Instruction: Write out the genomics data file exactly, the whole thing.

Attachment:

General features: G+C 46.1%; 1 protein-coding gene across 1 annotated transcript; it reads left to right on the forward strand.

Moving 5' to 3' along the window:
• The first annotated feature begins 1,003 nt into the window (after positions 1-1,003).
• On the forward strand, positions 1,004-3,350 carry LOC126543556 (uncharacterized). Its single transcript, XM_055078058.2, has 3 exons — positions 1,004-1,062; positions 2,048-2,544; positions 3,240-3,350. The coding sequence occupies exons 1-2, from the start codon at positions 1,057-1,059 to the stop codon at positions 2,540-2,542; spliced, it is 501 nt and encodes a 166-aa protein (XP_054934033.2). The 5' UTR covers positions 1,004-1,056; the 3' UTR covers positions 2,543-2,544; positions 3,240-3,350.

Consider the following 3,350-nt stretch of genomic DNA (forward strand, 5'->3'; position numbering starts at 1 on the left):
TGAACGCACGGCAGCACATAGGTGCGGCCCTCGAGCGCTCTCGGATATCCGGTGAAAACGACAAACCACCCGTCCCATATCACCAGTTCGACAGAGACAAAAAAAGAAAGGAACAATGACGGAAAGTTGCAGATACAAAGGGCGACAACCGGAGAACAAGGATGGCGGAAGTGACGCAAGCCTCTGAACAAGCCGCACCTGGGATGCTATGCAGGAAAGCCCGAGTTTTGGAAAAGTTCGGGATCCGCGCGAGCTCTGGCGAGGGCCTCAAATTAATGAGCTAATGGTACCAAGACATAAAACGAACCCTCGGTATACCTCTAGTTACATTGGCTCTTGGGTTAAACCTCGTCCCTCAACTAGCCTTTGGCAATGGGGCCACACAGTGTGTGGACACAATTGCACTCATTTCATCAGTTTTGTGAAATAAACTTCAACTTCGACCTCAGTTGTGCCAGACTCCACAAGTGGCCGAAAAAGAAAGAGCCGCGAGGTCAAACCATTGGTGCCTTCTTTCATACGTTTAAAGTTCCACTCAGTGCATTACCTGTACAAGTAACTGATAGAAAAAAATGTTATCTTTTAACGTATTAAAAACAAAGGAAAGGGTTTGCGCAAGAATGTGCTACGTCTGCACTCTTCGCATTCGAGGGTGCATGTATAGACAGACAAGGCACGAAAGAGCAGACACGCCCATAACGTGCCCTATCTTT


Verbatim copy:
General features: G+C 46.1%; 1 protein-coding gene across 1 annotated transcript; it reads left to right on the forward strand.

Moving 5' to 3' along the window:
• The first annotated feature begins 1,003 nt into the window (after positions 1-1,003).
• On the forward strand, positions 1,004-3,350 carry LOC126543556 (uncharacterized). Its single transcript, XM_055078058.2, has 3 exons — positions 1,004-1,062; positions 2,048-2,544; positions 3,240-3,350. The coding sequence occupies exons 1-2, from the start codon at positions 1,057-1,059 to the stop codon at positions 2,540-2,542; spliced, it is 501 nt and encodes a 166-aa protein (XP_054934033.2). The 5' UTR covers positions 1,004-1,056; the 3' UTR covers positions 2,543-2,544; positions 3,240-3,350.

Consider the following 3,350-nt stretch of genomic DNA (forward strand, 5'->3'; position numbering starts at 1 on the left):
TGAACGCACGGCAGCACATAGGTGCGGCCCTCGAGCGCTCTCGGATATCCGGTGAAAACGACAAACCACCCGTCCCATATCACCAGTTCGACAGAGACAAAAAAAGAAAGGAACAATGACGGAAAGTTGCAGATACAAAGGGCGACAACCGGAGAACAAGGATGGCGGAAGTGACGCAAGCCTCTGAACAAGCCGCACCTGGGATGCTATGCAGGAAAGCCCGAGTTTTGGAAAAGTTCGGGATCCGCGCGAGCTCTGGCGAGGGCCTCAAATTAATGAGCTAATGGTACCAAGACATAAAACGAACCCTCGGTATACCTCTAGTTACATTGGCTCTTGGGTTAAACCTCGTCCCTCAACTAGCCTTTGGCAATGGGGCCACACAGTGTGTGGACACAATTGCACTCATTTCATCAGTTTTGTGAAATAAACTTCAACTTCGACCTCAGTTGTGCCAGACTCCACAAGTGGCCGAAAAAGAAAGAGCCGCGAGGTCAAACCATTGGTGCCTTCTTTCATACGTTTAAAGTTCCACTCAGTGCATTACCTGTACAAGTAACTGATAGAAAAAAATGTTATCTTTTAACGTATTAAAAACAAAGGAAAGGGTTTGCGCAAGAATGTGCTACGTCTGCACTCTTCGCATTCGAGGGTGCATGTATAGACAGACAAGGCACGAAAGAGCAGACACGCCCATAACGTGCCCTATCTTT